Children: Homework is done. They never should have received so much, or any at all. One assignment is on a table. Another is on the dresser, of all places. Folder, provided specifically to keep assignments is in another room. No one can explain why. I take my place in the guard tower as the children place their work in the folder and put away the folder. The bags are placed by the door so they will be ready to go the next morning. The Oppressed is on the computer emailing Congress to ban homework assignments. The Boy is with her making sure his grievances concerning coloring are not forgotten.

Me: In my room reading and studying until called for dinner.

Children: Screen Time. Can’t be bothered to come to the kitchen to eat. They’re not hungry and have better things to do.

Check my podcast for exciting stories and episodes at https://anchor.fm/greg-gorman0



Our cat patrols the property protecting all of us. Volume is low in the first few seconds. Sorry about that.

This episode is also available as a blog post: http://brave-daddy.com/2020/04/20/kitty/ — This episode is sponsored by · Anchor: The easiest way to make a podcast. https://anchor.fm/app


A Morning in the Life


My mornings are spent waking children up multiple times. Getting them out of bed is the easy part of the day.

This episode is also available as a blog post: http://brave-daddy.com/2020/03/30/a-morning-in-the-life/ — This episode is sponsored by · Anchor: The easiest way to make a podcast. https://anchor.fm/app


Modern Morning Struggles

We have a busy house: two (technically three) adults and five (technically four) children. We also have a dog, a cat, and numerous visitors that come by, some of them stay overnight. We don’t mind it. Wife and I have always said we wanted to have “that house” in the neighborhood where kids are always over playing and people are constantly visiting.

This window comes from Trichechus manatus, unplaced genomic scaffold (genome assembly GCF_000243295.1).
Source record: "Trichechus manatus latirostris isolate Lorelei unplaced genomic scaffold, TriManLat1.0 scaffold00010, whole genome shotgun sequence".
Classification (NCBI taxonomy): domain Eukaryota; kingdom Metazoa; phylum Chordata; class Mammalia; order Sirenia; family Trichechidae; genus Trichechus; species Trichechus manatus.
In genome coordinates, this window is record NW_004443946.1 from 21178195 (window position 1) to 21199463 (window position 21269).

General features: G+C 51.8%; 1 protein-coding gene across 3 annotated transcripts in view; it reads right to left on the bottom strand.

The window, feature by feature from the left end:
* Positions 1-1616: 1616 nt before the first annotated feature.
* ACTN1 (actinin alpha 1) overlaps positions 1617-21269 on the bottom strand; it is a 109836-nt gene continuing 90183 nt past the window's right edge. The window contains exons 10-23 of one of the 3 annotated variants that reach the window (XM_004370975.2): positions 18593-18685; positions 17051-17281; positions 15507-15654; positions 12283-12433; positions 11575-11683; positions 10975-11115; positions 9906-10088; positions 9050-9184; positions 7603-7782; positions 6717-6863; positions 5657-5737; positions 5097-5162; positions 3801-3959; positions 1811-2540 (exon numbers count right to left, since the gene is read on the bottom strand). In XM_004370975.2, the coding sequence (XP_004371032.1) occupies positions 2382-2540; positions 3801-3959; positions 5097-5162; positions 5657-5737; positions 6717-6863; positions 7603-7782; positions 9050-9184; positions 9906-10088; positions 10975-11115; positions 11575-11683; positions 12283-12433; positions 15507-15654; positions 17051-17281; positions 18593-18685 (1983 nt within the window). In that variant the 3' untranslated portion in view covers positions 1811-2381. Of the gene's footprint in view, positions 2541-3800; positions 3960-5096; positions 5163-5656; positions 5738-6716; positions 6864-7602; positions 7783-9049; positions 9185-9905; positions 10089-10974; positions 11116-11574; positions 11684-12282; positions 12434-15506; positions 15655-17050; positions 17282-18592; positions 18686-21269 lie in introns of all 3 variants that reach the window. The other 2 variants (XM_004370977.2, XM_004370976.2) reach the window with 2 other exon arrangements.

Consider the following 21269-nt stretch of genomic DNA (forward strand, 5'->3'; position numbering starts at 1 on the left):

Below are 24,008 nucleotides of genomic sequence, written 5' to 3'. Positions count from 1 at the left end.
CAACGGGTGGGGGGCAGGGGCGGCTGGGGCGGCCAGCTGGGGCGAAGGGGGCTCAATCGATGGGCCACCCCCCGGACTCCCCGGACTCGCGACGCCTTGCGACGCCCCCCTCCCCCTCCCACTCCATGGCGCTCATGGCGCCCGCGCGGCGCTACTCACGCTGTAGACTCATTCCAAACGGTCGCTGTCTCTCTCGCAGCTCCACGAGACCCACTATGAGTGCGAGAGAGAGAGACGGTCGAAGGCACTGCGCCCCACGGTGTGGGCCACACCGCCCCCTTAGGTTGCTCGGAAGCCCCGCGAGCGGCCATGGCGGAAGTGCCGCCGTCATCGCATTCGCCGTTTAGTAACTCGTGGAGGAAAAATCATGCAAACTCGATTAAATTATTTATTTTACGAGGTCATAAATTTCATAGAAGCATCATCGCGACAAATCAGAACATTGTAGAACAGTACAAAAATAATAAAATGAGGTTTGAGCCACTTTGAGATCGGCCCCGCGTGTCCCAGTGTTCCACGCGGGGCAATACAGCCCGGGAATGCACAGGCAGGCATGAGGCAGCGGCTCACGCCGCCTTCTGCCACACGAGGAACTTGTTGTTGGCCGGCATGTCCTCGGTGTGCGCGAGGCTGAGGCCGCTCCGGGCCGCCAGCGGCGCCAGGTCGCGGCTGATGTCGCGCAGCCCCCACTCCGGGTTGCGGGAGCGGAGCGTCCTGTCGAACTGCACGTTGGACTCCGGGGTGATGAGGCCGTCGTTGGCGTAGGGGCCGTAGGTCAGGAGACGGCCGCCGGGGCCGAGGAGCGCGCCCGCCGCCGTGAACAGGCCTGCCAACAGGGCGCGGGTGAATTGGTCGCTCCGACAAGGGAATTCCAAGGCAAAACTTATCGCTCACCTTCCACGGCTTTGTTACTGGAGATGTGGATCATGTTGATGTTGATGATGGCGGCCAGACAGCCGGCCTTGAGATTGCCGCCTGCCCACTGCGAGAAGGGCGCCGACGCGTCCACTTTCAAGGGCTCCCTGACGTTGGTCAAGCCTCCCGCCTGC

The one downside to the high-traffic lifestyle is the upkeep required of a house with five (or four) children and two pets, one of whom isn’t quite housebroken. One of my first jobs was at a restaurant where I washed dishes and bussed tables. Some days, working at that restaurant all day or night was easier than preparing a meal or cleaning up after said meal.

As part of preparing our Miracles of Christ for adulthood, we assign everyone tasks and chores. This also lessens the burden on one or two people. Everyone, even The Boy, has a task that changes every week or two so people don’t feel like they’re stuck with the worst job in the house forever. Some chores are easier than others. Some children are better than others.

I’ve referenced the children and their given chores many times before. We’ve had mornings digging through drawers and piles of clean clothes downstairs for socks. We’ve washed dishes and silverware just before sitting down to dinner. I have repeatedly asked, “Who has (fill in the blank with a chore)?” as a way of reminding our miserable little darlings that they are charged with a certain responsibility and their services are desperately needed at that moment.